I now know what socks feel like in the washing machine.
I am stuck on a fast spin cycle that’s no close to ending any time soon.
When you picture your life and the ups and downs you might face, never in a million years do you ever envisage yourself going through and coping with something like this.
It’s actually incomprehensible.
Just take a minute, imagine being one of the 1 in 3. Then imagine it being the person that you love, that you planned to spend the rest of your life with, the person that saved you.
Imagine watching them and knowing that they are in constant pain but pretending to the world it’s not that bad and there’s fuck all you can do to help.
I’m still waiting for someone to tell me they’ve got it wrong, actually this is all a big mistake, go back to your regular, boring, run of the mills lives. Make plans, go on holiday, live your lives and forget about all of this.
It’s a fleeting daydream I don’t dwell on. No one is going to tell me it’s all going to be ok, they can’t.
Just imagine for a minute, don’t think about it too long because it will physically make your heart hurt.
The past month Mr C has had what feels like 100s of appointments with different doctors, specialists at different hospitals who will treat him this next year. This week will hit an all-time high.
Today he had a kidney test and blood tests, he hates needles, tomorrow the GP, Thursday he is having his central line fitted, Friday lumbar puncture in the morning and heart test in the afternoon. They’re getting prepared for his chemo which starts next Tuesday.
Not knowing what is to come is difficult and worrying and all the other words associated when you begin to think about how tough this year will be. In all honesty I’m trying not to think too far ahead. If I break down what’s to come in bite size manageable chunks I might be able to well, not break down.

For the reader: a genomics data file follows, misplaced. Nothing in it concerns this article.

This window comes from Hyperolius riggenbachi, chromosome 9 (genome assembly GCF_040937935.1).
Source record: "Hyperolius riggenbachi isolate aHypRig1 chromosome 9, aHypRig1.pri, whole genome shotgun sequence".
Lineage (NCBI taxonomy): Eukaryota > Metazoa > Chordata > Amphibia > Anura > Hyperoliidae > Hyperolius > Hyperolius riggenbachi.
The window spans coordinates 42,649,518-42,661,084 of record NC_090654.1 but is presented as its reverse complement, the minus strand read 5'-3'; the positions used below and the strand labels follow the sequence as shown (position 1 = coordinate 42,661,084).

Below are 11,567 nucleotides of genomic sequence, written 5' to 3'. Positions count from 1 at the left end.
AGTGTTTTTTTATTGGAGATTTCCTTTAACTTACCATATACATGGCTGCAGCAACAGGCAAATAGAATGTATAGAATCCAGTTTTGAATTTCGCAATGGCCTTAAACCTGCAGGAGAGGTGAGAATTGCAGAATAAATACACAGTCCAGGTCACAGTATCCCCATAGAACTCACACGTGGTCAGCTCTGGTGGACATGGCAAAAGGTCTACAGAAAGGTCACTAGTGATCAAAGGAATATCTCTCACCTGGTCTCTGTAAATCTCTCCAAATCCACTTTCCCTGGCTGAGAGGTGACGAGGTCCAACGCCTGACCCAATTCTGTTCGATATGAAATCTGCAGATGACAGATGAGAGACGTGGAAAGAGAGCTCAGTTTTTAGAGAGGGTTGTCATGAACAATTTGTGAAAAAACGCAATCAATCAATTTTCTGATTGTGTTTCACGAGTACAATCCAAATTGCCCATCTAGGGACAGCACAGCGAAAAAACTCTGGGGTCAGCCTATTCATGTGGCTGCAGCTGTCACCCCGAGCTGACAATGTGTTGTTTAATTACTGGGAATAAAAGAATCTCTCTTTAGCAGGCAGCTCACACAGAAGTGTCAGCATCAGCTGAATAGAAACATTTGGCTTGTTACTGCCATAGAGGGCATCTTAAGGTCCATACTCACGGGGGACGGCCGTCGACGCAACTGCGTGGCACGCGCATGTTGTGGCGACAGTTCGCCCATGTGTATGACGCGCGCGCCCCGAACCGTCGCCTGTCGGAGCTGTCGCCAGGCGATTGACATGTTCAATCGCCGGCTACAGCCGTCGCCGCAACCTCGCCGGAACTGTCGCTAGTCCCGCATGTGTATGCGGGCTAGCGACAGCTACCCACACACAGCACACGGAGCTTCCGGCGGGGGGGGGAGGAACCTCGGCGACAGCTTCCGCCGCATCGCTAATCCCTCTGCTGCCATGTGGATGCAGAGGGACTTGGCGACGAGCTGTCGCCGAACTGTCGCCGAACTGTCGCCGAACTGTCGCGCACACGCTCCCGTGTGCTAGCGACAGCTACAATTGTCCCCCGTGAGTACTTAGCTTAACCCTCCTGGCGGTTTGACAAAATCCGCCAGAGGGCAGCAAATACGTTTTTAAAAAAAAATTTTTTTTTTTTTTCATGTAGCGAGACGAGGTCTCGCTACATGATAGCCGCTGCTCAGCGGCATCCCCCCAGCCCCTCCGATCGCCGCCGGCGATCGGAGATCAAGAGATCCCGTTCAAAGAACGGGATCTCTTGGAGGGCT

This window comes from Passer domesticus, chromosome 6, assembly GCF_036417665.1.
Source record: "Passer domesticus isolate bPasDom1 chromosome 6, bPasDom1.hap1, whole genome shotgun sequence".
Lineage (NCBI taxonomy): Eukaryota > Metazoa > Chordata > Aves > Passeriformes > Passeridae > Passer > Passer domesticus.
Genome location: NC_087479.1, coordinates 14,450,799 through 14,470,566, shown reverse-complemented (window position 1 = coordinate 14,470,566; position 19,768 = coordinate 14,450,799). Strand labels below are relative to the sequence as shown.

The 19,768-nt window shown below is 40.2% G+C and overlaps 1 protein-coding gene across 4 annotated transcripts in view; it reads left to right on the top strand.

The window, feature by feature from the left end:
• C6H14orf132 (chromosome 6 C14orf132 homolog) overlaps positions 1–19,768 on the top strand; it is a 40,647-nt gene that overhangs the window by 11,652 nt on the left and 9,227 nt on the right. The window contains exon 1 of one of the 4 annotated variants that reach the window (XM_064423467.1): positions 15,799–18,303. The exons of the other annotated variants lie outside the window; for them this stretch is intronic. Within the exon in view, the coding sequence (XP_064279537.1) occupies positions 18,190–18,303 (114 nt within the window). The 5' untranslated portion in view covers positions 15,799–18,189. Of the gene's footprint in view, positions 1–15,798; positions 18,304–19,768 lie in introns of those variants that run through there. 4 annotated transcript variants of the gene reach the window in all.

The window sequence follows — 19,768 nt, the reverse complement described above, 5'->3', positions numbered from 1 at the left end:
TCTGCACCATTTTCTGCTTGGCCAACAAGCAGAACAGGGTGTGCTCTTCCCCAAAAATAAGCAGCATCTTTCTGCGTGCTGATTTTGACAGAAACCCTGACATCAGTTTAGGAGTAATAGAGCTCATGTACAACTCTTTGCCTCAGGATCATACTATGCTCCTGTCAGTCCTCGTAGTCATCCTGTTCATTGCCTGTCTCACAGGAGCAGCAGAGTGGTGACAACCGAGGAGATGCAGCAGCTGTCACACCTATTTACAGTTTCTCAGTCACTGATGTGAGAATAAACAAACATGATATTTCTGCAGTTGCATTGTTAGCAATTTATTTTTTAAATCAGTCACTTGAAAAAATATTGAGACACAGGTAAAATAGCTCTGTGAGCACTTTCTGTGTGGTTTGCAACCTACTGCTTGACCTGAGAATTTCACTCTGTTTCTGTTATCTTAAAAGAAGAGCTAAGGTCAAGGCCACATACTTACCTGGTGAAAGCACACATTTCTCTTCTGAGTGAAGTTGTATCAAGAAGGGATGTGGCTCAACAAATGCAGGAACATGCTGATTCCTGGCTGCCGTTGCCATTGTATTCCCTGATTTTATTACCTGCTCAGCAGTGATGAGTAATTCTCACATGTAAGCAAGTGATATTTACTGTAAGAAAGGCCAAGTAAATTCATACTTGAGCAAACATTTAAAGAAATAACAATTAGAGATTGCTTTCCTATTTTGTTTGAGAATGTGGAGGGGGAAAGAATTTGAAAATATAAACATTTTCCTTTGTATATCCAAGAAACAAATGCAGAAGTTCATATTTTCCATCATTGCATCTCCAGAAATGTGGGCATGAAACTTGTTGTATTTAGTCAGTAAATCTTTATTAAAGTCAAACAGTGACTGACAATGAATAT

Things we do know are getting easier to say out loud, facts are much easier than feelings.
We do know that he has a cancer called Ewings sarcoma. It’s a rare bone cancer. There no more than 75 cases each year in the UK. He doesn’t do things by halves.
Not only is it rare, he’s an unusual case. The tumour is not in the area of bone Ewings is usually found, it’s usually found in adolescents (this does make this particular cancer any easier to treat) gout is not usually presented with it (turns out he has gout caused by the waste cells from the tumour.) It’s so unusual that they did a secondary biopsy to confirm the diagnosis as at one point they thought it could be Lymphoma. It was more likely for him to win the lottery than for him to get this type of cancer.
We know that there are no tumours in his lungs, the first place it would travel and up to now there are no other bone tumours anywhere else.
There is a treatment plan, although due to the rarity of everything, the plan will need to be discussed nationally at the Ewings treatment board thingy.
Mr C will have 14 lots of chemo every 3 weeks. He will go to Christies for 3 days/2 nights each time. Half way through the treatment he will have his leg amputated, more than likely above the knee and then the chemo will start again.
Facts not feelings, facts not feelings, facts not feelings.
We know about foods he can’t eat, what he has to do if he’s feeling feverish or like he’s getting a cold as his body won’t be able to fight infections.
We know his hair will fall out and we have been warned about the other side effects of treatment.
We know we will have to make the most out of well days.
There are dark days ahead. Within those days a certain degree of normality will have to remain for me and the kiddies. I will need to go to work even though every part of my fibre screams to be at home where I can deal with things in our little bubble. The kids will need to go to school and nursery, they will need to be children, they will need to have fun.
That’s what we know.
Everything else is unknown, unexperienced.